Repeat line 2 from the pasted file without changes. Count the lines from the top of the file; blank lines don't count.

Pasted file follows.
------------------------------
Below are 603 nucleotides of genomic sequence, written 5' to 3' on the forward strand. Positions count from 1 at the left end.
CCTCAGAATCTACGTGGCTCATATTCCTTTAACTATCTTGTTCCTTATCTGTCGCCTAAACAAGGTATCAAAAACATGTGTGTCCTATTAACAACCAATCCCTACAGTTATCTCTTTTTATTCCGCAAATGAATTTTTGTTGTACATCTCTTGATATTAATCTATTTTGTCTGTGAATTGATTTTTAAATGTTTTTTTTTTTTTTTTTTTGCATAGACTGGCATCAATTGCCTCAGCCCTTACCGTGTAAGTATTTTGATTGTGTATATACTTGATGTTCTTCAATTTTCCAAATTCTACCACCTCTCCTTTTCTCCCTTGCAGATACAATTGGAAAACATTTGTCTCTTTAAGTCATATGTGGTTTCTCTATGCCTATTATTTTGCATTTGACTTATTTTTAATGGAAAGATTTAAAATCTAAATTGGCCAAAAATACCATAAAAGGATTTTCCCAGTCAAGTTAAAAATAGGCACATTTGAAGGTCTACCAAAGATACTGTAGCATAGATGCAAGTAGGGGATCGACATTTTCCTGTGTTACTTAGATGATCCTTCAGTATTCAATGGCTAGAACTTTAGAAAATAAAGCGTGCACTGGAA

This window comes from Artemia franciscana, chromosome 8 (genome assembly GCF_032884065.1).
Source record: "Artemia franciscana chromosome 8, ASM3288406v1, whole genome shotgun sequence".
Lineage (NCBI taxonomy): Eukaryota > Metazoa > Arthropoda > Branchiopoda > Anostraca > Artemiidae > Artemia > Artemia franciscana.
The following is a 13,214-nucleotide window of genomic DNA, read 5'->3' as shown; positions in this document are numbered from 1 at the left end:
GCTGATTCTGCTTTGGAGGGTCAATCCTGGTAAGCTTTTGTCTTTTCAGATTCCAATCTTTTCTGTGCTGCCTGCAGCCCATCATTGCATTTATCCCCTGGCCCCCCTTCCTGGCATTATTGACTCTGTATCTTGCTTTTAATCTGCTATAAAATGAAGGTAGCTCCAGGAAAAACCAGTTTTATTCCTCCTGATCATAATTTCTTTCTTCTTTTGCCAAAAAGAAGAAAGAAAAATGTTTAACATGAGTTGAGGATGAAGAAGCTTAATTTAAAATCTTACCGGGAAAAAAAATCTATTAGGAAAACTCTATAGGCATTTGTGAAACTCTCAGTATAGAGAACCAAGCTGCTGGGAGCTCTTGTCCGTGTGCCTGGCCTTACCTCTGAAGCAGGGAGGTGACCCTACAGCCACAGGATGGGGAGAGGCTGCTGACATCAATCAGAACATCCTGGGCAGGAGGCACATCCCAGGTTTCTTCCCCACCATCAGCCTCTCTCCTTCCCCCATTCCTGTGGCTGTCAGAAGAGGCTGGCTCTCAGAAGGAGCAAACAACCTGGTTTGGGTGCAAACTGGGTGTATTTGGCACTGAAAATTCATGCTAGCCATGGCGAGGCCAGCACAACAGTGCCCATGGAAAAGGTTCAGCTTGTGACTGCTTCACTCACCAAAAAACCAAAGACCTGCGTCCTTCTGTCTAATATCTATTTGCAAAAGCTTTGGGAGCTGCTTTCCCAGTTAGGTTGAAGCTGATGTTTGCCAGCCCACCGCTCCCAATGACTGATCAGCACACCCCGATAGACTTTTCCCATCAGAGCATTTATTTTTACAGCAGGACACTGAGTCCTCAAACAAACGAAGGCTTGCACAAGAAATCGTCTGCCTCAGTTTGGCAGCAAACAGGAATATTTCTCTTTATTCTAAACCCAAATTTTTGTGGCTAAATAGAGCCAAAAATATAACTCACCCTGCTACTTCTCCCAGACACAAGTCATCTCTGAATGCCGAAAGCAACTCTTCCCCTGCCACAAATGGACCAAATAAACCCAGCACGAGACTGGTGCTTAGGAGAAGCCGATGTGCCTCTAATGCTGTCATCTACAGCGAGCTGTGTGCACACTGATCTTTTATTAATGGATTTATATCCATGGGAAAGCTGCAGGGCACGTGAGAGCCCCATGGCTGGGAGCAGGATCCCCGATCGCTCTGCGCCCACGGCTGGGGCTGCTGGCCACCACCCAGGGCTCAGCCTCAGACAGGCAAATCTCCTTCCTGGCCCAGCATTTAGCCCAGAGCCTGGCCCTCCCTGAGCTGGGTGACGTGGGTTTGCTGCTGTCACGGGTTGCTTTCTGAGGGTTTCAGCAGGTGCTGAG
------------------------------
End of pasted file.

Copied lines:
CCTCAGAATCTACGTGGCTCATATTCCTTTAACTATCTTGTTCCTTATCTGTCGCCTAAACAAGGTATCAAAAACATGTGTGTCCTATTAACAACCAATCCCTACAGTTATCTCTTTTTATTCCGCAAATGAATTTTTGTTGTACATCTCTTGATATTAATCTATTTTGTCTGTGAATTGATTTTTAAATGTTTTTTTTTTTTTTTTTTTGCATAGACTGGCATCAATTGCCTCAGCCCTTACCGTGTAAGTATTTTGATTGTGTATATACTTGATGTTCTTCAATTTTCCAAATTCTACCACCTCTCCTTTTCTCCCTTGCAGATACAATTGGAAAACATTTGTCTCTTTAAGTCATATGTGGTTTCTCTATGCCTATTATTTTGCATTTGACTTATTTTTAATGGAAAGATTTAAAATCTAAATTGGCCAAAAATACCATAAAAGGATTTTCCCAGTCAAGTTAAAAATAGGCACATTTGAAGGTCTACCAAAGATACTGTAGCATAGATGCAAGTAGGGGATCGACATTTTCCTGTGTTACTTAGATGATCCTTCAGTATTCAATGGCTAGAACTTTAGAAAATAAAGCGTGCACTGGAA